I don’t think I’ve talked about it much, but I’m taking a Basic Home Repair class at the local voc tech High School – it’s part of their evening Adult Ed program. It’s AWESOME. The class is 10 weeks long, and is broken out into 3 parts: basic electrical, basic plumbing, and basic carpentry [30 hours of classes for $180 – cheap!]. Last night was the 3rd class of the semester, and the 2nd one covering basic electrical. We had to wire an electrical outlet to a switch, and the switch to a light bulb. I was the first one done with the wiring, and the teacher said I was lightning fast [even though I wasn’t trying to be] and had very neat work – I realize it’s obnoxious to gloat, but I can’t help it 🙂
After everyone finished, the teacher connected us one by one to the live electricity and had us flip the switch to see if our light bulb went on. Then he connected an extension cord from our outlet to our neighbor’s set up to see if their light bulb went on. If it did, it meant we wired the outlet correctly. My light bulb went on and my outlet powered my neighbor’s, so everything was wired correctly – woohoo! It was so much fun!!!
Here’s a picture I took of my set up after I was done wiring it, and another that my teacher took of me next to my glowing light bulb of success:
There’s 7 of us in the class, 4 men and 3 women [including my friend Joanne!]. One guy didn’t show up last night, so there were 6 of us. 5 of us successfully wired our bulbs and outlets. One guy’s outlet made a loud POP! sound when he flipped his switch and his light bulb didn’t go on… He was displaying about 12 inches of plumber’s crack when he bent over to inspect his wiring, so perhaps he’ll fare better in the plumbing section of class… did I just say that? Reowrrr! How catty of me. I feel bad for him, but dude: invest in either a belt, or underwear, or both [!] – just sayin’.
When we started, there were 4 empty electrical boxes on the wall [like the empty box in the upper left quadrant of boxes in my first picture]. First we collected everything we’d need from bins around the classroom, including an outlet, an outlet cover, a switch, a switch plate cover, a light socket, wire caps, wire strippers, screws, screwdrivers, and 2 lengths of 14-guage wire. Then we cut and stripped the ends of the wires and connected the first piece of wire to the outlet [lower left box in the quadrant]. Then snaked that wire through the metal conduit to the right and wired the switch [lower right box in the quadrant]. Then connected the 2nd piece of wire to the switch and snaked it up through the metal conduit to the light bulb socket [upper right box in the quadrant]. After connecting it to the socket, the teacher screwed in the light bulb and connected the live juice.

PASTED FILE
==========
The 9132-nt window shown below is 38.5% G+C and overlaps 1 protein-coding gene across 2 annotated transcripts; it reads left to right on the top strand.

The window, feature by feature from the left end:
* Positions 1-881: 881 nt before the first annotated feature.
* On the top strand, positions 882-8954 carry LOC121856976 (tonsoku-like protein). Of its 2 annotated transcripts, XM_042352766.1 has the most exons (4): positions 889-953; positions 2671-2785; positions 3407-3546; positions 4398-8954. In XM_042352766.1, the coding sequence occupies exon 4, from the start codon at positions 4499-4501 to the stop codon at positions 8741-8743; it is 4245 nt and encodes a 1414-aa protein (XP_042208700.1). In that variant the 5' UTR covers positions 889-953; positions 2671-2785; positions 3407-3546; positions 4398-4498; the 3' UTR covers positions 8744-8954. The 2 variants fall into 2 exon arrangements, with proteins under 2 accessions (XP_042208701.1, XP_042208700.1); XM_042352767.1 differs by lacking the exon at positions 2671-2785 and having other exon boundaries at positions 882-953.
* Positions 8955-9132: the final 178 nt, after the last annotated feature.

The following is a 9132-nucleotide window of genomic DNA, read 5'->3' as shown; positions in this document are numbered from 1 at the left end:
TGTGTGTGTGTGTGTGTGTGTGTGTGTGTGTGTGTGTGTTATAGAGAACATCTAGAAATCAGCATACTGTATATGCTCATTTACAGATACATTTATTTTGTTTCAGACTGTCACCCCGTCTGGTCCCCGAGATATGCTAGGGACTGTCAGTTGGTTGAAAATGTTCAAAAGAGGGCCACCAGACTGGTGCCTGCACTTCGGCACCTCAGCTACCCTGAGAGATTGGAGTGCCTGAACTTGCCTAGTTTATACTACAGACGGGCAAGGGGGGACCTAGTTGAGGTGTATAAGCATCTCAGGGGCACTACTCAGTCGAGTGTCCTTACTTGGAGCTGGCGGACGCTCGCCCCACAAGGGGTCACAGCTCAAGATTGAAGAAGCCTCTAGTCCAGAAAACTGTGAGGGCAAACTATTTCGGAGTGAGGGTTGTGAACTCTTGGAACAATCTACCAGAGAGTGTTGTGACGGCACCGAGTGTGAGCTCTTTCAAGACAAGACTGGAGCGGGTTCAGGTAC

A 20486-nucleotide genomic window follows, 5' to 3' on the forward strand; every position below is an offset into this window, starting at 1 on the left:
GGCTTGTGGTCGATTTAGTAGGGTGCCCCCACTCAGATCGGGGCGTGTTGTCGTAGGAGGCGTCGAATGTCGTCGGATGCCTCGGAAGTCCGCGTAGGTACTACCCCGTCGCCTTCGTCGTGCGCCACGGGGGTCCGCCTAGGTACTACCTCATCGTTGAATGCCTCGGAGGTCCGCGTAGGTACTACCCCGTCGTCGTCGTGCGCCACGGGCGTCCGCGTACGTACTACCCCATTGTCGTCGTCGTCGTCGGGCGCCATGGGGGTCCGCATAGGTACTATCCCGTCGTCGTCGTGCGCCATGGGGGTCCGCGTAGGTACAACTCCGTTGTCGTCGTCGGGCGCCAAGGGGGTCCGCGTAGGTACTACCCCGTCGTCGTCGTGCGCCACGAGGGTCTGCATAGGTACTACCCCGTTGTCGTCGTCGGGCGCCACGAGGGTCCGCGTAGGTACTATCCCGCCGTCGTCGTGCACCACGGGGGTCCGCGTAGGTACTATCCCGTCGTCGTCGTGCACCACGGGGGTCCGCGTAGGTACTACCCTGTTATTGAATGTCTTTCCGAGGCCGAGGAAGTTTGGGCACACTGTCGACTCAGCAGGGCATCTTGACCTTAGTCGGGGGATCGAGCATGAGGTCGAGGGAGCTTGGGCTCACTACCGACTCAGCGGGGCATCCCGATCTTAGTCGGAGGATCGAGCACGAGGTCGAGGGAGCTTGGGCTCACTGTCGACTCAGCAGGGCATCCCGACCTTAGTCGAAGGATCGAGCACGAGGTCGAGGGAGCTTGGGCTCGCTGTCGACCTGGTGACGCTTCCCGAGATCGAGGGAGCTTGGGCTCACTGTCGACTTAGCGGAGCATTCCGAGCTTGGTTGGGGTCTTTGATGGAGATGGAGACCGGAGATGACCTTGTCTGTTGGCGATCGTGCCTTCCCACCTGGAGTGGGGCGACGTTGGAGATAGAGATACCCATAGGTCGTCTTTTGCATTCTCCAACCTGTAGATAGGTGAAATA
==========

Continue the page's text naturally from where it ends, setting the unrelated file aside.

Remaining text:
I wish I had more pictures, but I am too embarrassed to have my phone out, snapping pictures through each class. Plus it would probably be disruptive.
So, to supplement this nearly picture-less blog post, I will conclude with 2 fairly random pictures. The first is of a tiny little spider that lives in one of the plants on my desk at work. Back in the Fall I noticed him starting on his crazy web, which was very small back then, just like him. We have a fruit fly problem in our office, and most of my plants have a lot of the little f*ckers buzzing around them, so they keep him very well fed and he’s grown about 10 times the size he used to be, even though he’s still really small. And every week his crazy web gets a little bigger and a little crazier. Now it’s taking up about half of the pot. I have a fruit-fly trap in the pot of the plant to the left, which is currently jammed with dead fruit flies. Yummy. But there’s obviously enough left over to keep the spider happy. I am scared of spiders but not when they’re small like this one [I have circled the spider in red because he’s small and hard to see]:
The other pic [okay, I meant to post just one, but it’s turned into 4…] is of a squirrel who spends a lot of time in and around our yard. She’s beautiful and very smart. I have named her Princess Peony. When I hung the bird feeders up on the window outside the first cat platform, I noticed Bonky going nuts one morning – standing on his hind legs and pawing the window while meowing – so I went to investigate and found this:
Look at that face! So to discourage her from feeding out of the bird feeders I rummaged around in my rat food cabinet and grabbed a handful of pellet food and some rat trail mix [it’s for squirrels too – my sharpie says so!]:
and put it outside in a bowl for her. After eating for about 2 hours, she disappeared for a few days, probably due to the mild weather we had [?] but this morning she was back! That made me happy. I know most people say it’s bad to feed and encourage squirrels, but this one has been around the yard longer than I have, and I love her! My husband says it’s probably a different squirrel I’m seeing each time, but I know it’s the same one! I looked it up and wild grey squirrels can live 12-20 years, are solitary animals, and have a distinct territory of a couple hundred feet. They’ll defend their territory [not violently] against other squirrels and anything else that comes by [including humans] by chittering and waving their tail. Our yard and surrounding trees are definitely her territory 🙂 I’d rather leave a bowl of food on the ground for her than have her constantly pulling our bird feeders off the window. And I know I can invest in squirrel proof feeders, but if I’m feeding birds, I’m also going to feed the squirrel!
This morning she was happily eating out of the bowl of rat food [crappy picture because I was super zoomed in from the edge of the driveway]: